The interaction of indigo carmine with nucleic acids in weak acid medium was studied in the presence of cetyltrimethylammonium bromide (CTMAB) using resonance light scattering, UV–vis, and NMR.
Some organic dyes have important environmental effects; for instance, dye dilution methods for determining blood flow are used in a wide variety of circumstances (1). Most of them have low-potential toxicity and can be detected easily by ordinary spectrophotometric methods (2). However, some azo dyes can be decomposed to produce aromatic amine changing the structure of DNA, which results in human pathological changes and induces cancer (3).
Ever since its introduction in 1903 by Voelcher and Joseph, indigo carmine (IC) has been used to test renal function and it has been the subject of investigation for many years (4,5). IC usually is dispensed for intravenous injection in 0.8% of water solution in 5-cc ampules. The compound's molecular structure is shown in Figure 1.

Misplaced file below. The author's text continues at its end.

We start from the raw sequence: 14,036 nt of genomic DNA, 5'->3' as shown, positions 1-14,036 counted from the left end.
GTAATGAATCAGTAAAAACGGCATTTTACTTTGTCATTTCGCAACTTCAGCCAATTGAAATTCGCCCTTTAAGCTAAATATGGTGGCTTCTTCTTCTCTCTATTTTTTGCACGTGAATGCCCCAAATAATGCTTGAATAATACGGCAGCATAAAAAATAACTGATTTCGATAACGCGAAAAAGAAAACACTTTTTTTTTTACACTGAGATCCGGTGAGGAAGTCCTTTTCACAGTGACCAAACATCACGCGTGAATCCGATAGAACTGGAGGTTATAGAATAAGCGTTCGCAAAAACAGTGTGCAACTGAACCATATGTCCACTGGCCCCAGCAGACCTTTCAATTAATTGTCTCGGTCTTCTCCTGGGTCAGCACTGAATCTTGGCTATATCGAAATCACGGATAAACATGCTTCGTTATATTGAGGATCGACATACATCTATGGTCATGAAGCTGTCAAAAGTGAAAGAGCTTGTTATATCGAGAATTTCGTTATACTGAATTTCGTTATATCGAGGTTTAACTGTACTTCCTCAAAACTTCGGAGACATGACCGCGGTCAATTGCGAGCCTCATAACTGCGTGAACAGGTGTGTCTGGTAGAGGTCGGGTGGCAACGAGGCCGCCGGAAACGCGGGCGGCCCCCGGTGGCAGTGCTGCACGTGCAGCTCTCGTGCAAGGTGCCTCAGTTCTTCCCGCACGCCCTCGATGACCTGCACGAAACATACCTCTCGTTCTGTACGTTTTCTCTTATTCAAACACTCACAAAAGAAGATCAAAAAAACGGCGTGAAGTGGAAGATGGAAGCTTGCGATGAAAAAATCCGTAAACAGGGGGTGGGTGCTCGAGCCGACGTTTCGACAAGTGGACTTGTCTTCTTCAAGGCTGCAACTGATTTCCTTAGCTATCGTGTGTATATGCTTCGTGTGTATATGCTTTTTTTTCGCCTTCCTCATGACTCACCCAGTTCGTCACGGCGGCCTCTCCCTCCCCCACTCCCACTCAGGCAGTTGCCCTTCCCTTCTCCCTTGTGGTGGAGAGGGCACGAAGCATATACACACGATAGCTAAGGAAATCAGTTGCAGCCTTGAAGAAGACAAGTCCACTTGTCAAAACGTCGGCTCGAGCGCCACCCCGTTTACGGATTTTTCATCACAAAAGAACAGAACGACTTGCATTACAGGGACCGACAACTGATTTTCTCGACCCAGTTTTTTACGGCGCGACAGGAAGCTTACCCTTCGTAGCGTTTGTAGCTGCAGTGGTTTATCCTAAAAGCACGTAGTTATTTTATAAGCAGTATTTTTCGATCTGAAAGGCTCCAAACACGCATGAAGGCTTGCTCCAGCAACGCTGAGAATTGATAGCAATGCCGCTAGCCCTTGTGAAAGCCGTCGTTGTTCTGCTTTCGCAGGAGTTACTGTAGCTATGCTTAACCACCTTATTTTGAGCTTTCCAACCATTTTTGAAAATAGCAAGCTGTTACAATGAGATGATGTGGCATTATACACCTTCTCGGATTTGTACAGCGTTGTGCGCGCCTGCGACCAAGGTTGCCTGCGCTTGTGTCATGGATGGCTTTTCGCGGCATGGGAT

Resonance light scattering (RLS) is a creative application of light signals to the measurement of RLS by simultaneously scanning the excitation and emission monochromators with a common fluorescence spectrophotometer. It has been proved that RLS has the advantages of simplicity and high sensitivity for detecting cation porphrins (6–8), triphenylmethane dyes (9), phenothiazinium dyes (10,11), xanthene dyes (12,13), metal complexes (14–16), cationic surfactant (17), zwitterionics (18), and nanoparticles (19,20). Up until now, only a few investigations have been carried out to determine nucleic acids as probe reagents for anionic dye (21–23), due to the electrostatic repulsion between nucleic acids and it.